Management of mental disorders plays a key role in the prevention of suicide and is an area that needs to be given critical attention in future action.
The study which was published online by Cambridge University Press, revisits the available evidence on suicide cases and diagnosis and highlights critical issues for further research and action.
Suicide – a serious public health problem
In the year 2000, around 814 000 persons died by suicide, according to World Health Organisation (WHO) figures. Suicide rates climbed by 60% in some nations over the last 45 years, and it is now one of the three main causes of death among individuals aged 15-34 worldwide.
These statistics clearly show that suicide is a major public health issue. The link between suicide and mental problems has been well-researched and documented, leaving the critical function of mental disorder management in suicide prevention undisputed.
Mental Disorders in Cases of Suicide
In comparison to the more than 814 000 suicide deaths globally each year, the number of published cases explicitly addressing the psychiatric diagnoses of those who died by suicide has been rather limited. Most notably, 82.2% of all cases investigated originated in Europe (especially the United Kingdom and Scandinavian countries) and North America. Only 1.3% (216 instances) came from developing countries (India and Taiwan).
This creates a considerable bias towards Northern European countries, calling any generalization or advice based on those statistics to other cultural settings into question. If one still insisted on analysing all 8205 cases of suicide among the general population, ignoring the research’s limitations, one would discover that, predictably, a mental diagnosis was made in the majority (almost 95%) of those analysed.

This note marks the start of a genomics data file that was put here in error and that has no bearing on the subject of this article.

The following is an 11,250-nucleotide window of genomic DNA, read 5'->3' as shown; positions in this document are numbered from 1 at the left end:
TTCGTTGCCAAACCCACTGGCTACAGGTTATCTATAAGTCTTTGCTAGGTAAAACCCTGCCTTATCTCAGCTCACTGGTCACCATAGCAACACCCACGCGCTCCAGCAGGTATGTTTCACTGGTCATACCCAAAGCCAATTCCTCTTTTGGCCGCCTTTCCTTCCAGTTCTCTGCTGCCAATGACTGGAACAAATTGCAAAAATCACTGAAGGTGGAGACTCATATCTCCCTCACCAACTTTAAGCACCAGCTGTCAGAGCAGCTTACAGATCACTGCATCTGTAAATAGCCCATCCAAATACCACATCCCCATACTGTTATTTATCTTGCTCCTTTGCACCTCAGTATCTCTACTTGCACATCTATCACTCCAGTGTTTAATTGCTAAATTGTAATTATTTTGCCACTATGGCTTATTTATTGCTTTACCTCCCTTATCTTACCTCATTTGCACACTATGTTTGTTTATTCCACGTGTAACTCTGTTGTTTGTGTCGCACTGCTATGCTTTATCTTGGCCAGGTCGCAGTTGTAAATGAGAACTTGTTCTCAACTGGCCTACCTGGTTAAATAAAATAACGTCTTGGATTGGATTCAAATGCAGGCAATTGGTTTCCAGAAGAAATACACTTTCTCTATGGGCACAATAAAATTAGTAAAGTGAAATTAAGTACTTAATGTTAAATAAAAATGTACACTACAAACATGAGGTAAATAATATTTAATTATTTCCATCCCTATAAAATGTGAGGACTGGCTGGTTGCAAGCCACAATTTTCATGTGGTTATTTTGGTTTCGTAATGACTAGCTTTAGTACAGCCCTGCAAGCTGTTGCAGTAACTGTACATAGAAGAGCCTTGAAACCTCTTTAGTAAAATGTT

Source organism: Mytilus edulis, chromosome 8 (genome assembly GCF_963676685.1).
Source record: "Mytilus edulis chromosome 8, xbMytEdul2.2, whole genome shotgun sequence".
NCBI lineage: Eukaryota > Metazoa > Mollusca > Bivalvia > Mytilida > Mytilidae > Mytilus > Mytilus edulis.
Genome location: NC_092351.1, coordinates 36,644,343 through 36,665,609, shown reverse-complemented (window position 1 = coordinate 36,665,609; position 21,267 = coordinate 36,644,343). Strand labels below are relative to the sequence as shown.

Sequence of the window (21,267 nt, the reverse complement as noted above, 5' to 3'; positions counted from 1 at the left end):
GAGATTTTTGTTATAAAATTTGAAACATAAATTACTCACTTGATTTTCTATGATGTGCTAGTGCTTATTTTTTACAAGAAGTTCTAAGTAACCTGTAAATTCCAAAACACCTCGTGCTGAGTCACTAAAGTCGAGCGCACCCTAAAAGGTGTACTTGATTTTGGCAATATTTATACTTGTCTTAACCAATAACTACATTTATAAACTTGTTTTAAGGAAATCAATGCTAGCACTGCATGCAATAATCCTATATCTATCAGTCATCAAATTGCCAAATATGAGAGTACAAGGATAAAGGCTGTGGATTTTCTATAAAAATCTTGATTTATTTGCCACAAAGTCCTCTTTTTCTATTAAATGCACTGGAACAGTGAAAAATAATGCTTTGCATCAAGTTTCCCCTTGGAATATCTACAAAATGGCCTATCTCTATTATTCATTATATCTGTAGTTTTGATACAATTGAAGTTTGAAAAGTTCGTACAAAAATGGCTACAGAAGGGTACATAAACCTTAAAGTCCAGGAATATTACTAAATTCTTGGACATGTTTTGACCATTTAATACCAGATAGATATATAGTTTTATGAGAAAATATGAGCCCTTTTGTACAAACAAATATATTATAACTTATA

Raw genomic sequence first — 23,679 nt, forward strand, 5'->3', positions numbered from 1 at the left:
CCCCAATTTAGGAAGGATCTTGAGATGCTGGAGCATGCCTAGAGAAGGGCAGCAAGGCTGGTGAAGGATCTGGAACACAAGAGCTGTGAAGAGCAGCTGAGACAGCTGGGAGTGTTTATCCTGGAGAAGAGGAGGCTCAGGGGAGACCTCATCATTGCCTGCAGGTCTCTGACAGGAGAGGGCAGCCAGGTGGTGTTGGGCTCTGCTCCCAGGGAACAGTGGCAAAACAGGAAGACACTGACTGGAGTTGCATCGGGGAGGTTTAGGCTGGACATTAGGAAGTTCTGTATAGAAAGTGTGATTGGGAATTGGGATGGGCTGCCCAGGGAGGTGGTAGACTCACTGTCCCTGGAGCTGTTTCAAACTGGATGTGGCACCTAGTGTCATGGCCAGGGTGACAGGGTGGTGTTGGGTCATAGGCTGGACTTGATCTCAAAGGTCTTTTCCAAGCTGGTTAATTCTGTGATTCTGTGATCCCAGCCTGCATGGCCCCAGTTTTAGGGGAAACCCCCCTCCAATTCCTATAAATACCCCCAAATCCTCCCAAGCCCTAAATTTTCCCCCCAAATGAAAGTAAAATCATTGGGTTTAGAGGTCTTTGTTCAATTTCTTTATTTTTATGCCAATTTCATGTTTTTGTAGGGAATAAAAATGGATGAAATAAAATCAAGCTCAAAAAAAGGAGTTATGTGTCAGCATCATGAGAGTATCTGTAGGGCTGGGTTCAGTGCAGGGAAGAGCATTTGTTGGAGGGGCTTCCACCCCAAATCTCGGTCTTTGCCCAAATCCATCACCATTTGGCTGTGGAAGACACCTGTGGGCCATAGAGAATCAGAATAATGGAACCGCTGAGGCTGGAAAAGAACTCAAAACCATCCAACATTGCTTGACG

Depression accounted for 35.8 % of all suicide diagnoses
Second, contrary to popular belief, mood disorders (i.e., depression) were most frequently related to suicide. According to the combined data from available general population studies, depression accounted for 35.8% of all diagnoses. However, out of the 8205 patients, 53.7% were diagnosed with depression.
This is consistent with the findings of Lönnqvist who reported depression diagnoses in the range of 29-88% in psychological autopsy studies (12 studies, n=1945 patients).
Mood disorders and severe psychiatric disorders frequently found in suicide diagnosis
Third, it is worth emphasizing that the comorbidity of mood disorders with substance-related diseases (in reality, depression, and alcoholism) was most frequently discovered in general population studies with multiple diagnoses (n=6370 cases).
This intersection of depression and alcohol certainly warrants more attention. Severe disorders (e.g., schizophrenia, organic mental disorders) accounted for 45.3% of all diagnoses in psychiatric hospitals, while less severe or disabling disorders (substance-related, anxiety/somatoform, and adjustment disorders) accounted for 32.1% of all diagnoses in the general population.
Treatment effectiveness of disorders on suicide prevention
Assuming we had enough knowledge regarding the link between suicide and mental diseases, we could take a step further and challenge the treatment effectiveness of the disorders in question.